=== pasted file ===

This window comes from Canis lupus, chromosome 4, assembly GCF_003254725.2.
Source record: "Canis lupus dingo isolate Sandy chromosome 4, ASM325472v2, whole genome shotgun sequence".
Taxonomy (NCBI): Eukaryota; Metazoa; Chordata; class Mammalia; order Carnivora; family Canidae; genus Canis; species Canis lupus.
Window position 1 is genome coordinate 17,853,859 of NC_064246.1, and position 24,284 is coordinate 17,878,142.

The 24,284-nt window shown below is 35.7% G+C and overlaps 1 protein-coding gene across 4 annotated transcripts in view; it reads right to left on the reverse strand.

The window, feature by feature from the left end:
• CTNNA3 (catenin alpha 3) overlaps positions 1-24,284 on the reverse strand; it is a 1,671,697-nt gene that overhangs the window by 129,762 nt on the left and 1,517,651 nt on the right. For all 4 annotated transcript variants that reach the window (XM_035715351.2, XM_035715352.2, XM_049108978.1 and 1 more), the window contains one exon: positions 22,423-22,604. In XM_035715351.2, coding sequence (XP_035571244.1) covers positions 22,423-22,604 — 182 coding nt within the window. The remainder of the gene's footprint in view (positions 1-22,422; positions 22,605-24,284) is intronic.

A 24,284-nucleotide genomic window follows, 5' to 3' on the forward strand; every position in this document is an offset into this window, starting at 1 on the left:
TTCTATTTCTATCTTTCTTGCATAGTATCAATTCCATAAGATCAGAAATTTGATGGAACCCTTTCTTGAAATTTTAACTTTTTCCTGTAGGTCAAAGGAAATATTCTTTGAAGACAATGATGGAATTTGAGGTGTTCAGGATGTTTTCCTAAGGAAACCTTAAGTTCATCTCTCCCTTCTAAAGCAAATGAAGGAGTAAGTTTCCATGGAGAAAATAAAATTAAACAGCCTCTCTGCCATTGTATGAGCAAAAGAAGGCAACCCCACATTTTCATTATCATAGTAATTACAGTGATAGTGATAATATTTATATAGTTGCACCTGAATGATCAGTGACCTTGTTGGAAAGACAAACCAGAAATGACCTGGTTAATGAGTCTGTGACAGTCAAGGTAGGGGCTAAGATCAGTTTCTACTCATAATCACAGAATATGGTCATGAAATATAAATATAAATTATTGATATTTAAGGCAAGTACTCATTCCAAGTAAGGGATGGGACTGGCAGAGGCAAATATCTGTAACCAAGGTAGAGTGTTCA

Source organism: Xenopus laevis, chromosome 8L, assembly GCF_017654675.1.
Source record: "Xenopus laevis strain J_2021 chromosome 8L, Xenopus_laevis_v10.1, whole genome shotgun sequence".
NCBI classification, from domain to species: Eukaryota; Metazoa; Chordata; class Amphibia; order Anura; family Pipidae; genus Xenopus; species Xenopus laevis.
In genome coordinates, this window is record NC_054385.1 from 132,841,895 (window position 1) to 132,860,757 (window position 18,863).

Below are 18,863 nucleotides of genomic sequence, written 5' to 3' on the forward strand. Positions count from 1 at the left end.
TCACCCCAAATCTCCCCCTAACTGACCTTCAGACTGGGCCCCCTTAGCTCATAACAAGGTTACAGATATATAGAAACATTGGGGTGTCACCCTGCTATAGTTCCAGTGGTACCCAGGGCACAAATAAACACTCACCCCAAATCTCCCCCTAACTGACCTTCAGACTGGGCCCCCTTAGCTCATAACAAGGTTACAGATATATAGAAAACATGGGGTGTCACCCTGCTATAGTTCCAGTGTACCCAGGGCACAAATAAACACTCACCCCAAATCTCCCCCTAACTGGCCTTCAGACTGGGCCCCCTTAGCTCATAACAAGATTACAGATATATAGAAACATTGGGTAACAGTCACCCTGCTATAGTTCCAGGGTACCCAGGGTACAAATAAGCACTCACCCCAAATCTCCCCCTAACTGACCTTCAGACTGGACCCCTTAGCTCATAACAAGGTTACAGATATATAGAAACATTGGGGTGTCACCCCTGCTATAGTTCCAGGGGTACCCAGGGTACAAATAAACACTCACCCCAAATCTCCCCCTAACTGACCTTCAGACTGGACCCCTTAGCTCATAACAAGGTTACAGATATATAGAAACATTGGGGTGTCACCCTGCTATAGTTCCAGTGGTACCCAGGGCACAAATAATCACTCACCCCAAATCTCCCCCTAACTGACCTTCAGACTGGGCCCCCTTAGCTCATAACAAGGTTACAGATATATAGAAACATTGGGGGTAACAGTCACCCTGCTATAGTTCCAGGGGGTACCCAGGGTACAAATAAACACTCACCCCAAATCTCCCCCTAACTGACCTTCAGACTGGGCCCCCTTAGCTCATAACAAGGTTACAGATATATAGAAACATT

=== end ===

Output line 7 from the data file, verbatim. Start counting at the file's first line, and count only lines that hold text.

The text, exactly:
• CTNNA3 (catenin alpha 3) overlaps positions 1-24,284 on the reverse strand; it is a 1,671,697-nt gene that overhangs the window by 129,762 nt on the left and 1,517,651 nt on the right. For all 4 annotated transcript variants that reach the window (XM_035715351.2, XM_035715352.2, XM_049108978.1 and 1 more), the window contains one exon: positions 22,423-22,604. In XM_035715351.2, coding sequence (XP_035571244.1) covers positions 22,423-22,604 — 182 coding nt within the window. The remainder of the gene's footprint in view (positions 1-22,422; positions 22,605-24,284) is intronic.